How we change what others think, feel, believe and do
Berne's Formula G
To feel good (though ultimately they feel bad).
The game plays according to the formula:
C + G = R -> S -> X -> P
Putting words where the letters are, we have:
Con + Gimmick equals Response, leading to Switch, leading to Crossup, ending in Payoff
In play, this gives a starting pair of:
This now leads to the sequence:
Berne's example of this is:
This game may well be based around the need for a sense of control, where the Con is a setup and the Switch grabs control through use of confusion and surprise. In therapist-patient settings, where the patient has control issues, submitting to the therapist may make this feel worse, so they resort to such games in order to show that they are still in control, even though this gets in the way of the cure that they seek.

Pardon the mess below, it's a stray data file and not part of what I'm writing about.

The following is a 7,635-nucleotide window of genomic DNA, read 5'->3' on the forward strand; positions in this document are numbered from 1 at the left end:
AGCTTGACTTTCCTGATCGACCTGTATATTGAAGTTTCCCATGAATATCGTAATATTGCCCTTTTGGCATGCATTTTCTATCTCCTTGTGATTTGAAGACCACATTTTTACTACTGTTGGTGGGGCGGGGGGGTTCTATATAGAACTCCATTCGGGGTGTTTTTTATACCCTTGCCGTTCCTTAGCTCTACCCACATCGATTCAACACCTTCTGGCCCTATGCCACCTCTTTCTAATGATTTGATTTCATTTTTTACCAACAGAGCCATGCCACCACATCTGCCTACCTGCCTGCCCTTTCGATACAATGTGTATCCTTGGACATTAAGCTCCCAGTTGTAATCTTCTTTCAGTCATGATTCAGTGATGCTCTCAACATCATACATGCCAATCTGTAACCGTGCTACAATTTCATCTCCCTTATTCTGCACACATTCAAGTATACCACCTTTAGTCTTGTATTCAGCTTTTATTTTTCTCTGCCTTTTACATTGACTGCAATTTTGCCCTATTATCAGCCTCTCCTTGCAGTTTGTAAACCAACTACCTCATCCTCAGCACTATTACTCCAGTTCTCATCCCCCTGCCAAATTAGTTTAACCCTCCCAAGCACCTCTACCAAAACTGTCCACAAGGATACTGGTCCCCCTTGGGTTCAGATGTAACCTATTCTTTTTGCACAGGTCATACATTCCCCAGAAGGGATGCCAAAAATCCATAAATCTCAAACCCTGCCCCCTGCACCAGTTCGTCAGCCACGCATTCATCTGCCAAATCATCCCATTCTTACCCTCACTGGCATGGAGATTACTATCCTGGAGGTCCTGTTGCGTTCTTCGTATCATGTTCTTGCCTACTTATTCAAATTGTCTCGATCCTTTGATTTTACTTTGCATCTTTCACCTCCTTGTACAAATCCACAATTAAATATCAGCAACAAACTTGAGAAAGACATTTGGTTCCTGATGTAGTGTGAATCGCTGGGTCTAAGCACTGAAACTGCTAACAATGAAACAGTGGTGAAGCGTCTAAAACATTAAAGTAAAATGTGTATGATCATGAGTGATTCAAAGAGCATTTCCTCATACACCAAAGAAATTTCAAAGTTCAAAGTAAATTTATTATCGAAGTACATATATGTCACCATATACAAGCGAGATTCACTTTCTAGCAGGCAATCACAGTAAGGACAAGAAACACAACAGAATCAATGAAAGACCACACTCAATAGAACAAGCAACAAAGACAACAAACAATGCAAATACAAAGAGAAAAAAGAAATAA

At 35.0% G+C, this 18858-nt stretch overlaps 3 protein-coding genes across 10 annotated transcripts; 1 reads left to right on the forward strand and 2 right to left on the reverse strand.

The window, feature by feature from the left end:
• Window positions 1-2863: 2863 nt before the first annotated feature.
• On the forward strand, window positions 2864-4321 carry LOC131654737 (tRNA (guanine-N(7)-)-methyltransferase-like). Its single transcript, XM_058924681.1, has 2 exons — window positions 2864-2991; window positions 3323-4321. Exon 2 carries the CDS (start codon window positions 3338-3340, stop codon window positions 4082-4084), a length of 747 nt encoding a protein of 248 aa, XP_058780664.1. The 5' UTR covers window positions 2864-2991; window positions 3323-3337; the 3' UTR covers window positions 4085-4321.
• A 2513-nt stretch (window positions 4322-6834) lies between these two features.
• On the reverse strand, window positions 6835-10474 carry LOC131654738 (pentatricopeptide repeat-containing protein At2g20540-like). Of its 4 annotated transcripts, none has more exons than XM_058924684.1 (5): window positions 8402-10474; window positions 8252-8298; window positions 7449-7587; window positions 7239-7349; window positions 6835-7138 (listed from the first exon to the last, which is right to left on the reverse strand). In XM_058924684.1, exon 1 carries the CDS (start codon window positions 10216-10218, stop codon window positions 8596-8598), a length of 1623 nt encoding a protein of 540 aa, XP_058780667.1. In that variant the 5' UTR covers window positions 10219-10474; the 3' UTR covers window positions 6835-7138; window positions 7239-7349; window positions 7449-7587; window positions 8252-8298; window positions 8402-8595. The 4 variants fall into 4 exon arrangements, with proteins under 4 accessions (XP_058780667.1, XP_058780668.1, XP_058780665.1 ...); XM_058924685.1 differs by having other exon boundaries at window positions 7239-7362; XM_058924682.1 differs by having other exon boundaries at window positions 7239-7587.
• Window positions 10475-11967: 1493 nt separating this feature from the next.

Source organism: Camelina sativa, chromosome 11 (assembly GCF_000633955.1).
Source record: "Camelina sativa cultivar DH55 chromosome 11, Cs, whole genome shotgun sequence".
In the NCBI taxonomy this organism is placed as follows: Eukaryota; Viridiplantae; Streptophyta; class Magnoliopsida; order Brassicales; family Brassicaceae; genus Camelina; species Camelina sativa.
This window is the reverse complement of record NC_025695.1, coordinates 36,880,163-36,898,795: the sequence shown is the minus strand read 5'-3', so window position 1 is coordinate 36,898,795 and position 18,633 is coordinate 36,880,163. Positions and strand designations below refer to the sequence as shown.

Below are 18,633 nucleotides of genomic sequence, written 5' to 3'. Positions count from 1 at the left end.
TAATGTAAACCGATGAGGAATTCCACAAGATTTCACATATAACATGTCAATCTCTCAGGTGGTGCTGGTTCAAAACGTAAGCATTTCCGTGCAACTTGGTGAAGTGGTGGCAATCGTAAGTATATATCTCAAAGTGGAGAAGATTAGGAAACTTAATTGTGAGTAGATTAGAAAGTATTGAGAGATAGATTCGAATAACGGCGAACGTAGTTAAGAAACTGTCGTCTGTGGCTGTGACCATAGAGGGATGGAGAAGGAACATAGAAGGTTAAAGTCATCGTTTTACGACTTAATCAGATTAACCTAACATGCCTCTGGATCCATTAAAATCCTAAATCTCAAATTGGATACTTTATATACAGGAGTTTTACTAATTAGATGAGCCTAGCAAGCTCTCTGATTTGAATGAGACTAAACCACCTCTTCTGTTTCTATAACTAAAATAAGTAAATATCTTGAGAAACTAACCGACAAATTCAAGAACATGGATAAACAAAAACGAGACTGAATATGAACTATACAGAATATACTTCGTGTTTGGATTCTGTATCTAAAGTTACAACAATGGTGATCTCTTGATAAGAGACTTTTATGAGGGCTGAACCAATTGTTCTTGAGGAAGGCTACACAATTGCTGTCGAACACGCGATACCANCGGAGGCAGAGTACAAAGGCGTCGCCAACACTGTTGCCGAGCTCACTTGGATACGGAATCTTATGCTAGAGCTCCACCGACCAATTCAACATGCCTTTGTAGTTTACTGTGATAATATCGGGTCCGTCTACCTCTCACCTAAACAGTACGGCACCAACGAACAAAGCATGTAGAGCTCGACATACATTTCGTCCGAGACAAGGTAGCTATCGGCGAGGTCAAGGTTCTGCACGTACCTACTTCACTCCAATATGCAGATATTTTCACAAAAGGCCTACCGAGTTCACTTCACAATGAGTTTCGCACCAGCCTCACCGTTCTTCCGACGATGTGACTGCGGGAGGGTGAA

Many games may have Formula G as an inner pattern, particularly where control is an underlying issue and deception is used to take charge or spring a surprise 'gotcha' on the other person.
Formula G games may take place within a single conversation (as above) and make be played out over weeks, months or even years.
Watch for people gaining control by changing their interaction with you. You can spot this when you feel confused or surprised by what they say or do. When you can see this happening, you can deliberately choose not to play the game. You can also challenge it or shift how it plays out.
Eric Berne, (1964), Games People Play: The Psychology of Human Relationships, Balantine Books
And the big